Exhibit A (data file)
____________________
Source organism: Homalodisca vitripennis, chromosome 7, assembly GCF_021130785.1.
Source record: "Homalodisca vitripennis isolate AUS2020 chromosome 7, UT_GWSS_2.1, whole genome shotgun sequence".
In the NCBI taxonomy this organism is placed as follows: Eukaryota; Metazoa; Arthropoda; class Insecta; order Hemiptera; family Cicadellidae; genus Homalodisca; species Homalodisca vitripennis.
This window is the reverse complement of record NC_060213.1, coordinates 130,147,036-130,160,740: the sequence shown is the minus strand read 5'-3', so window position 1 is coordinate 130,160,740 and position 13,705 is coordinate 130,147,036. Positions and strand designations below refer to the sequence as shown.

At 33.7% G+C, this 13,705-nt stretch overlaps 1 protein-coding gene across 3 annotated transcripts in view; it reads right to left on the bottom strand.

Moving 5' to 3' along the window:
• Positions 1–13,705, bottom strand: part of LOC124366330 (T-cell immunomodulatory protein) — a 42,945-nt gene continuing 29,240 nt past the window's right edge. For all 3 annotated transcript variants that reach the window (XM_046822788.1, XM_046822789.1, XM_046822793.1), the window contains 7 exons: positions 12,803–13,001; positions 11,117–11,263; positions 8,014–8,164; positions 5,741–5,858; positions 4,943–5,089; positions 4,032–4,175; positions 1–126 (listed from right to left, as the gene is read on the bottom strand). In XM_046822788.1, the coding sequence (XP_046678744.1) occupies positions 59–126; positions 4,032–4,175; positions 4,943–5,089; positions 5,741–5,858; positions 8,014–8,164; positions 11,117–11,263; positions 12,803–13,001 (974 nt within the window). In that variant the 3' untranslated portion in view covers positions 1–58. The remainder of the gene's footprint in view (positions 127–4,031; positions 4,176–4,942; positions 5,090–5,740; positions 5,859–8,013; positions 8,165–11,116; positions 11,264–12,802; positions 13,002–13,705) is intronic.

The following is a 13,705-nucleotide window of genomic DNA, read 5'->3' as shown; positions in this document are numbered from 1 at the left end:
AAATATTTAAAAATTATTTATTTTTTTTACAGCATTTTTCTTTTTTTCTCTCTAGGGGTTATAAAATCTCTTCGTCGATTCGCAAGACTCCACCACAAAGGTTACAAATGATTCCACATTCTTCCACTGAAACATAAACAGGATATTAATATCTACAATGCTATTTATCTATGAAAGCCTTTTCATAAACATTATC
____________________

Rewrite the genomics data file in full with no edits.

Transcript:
Source organism: Homalodisca vitripennis, chromosome 7, assembly GCF_021130785.1.
Source record: "Homalodisca vitripennis isolate AUS2020 chromosome 7, UT_GWSS_2.1, whole genome shotgun sequence".
In the NCBI taxonomy this organism is placed as follows: Eukaryota; Metazoa; Arthropoda; class Insecta; order Hemiptera; family Cicadellidae; genus Homalodisca; species Homalodisca vitripennis.
This window is the reverse complement of record NC_060213.1, coordinates 130,147,036-130,160,740: the sequence shown is the minus strand read 5'-3', so window position 1 is coordinate 130,160,740 and position 13,705 is coordinate 130,147,036. Positions and strand designations below refer to the sequence as shown.

At 33.7% G+C, this 13,705-nt stretch overlaps 1 protein-coding gene across 3 annotated transcripts in view; it reads right to left on the bottom strand.

Moving 5' to 3' along the window:
• Positions 1–13,705, bottom strand: part of LOC124366330 (T-cell immunomodulatory protein) — a 42,945-nt gene continuing 29,240 nt past the window's right edge. For all 3 annotated transcript variants that reach the window (XM_046822788.1, XM_046822789.1, XM_046822793.1), the window contains 7 exons: positions 12,803–13,001; positions 11,117–11,263; positions 8,014–8,164; positions 5,741–5,858; positions 4,943–5,089; positions 4,032–4,175; positions 1–126 (listed from right to left, as the gene is read on the bottom strand). In XM_046822788.1, the coding sequence (XP_046678744.1) occupies positions 59–126; positions 4,032–4,175; positions 4,943–5,089; positions 5,741–5,858; positions 8,014–8,164; positions 11,117–11,263; positions 12,803–13,001 (974 nt within the window). In that variant the 3' untranslated portion in view covers positions 1–58. The remainder of the gene's footprint in view (positions 127–4,031; positions 4,176–4,942; positions 5,090–5,740; positions 5,859–8,013; positions 8,165–11,116; positions 11,264–12,802; positions 13,002–13,705) is intronic.

The following is a 13,705-nucleotide window of genomic DNA, read 5'->3' as shown; positions in this document are numbered from 1 at the left end:
AAATATTTAAAAATTATTTATTTTTTTTACAGCATTTTTCTTTTTTTCTCTCTAGGGGTTATAAAATCTCTTCGTCGATTCGCAAGACTCCACCACAAAGGTTACAAATGATTCCACATTCTTCCACTGAAACATAAACAGGATATTAATATCTACAATGCTATTTATCTATGAAAGCCTTTTCATAAACATTATC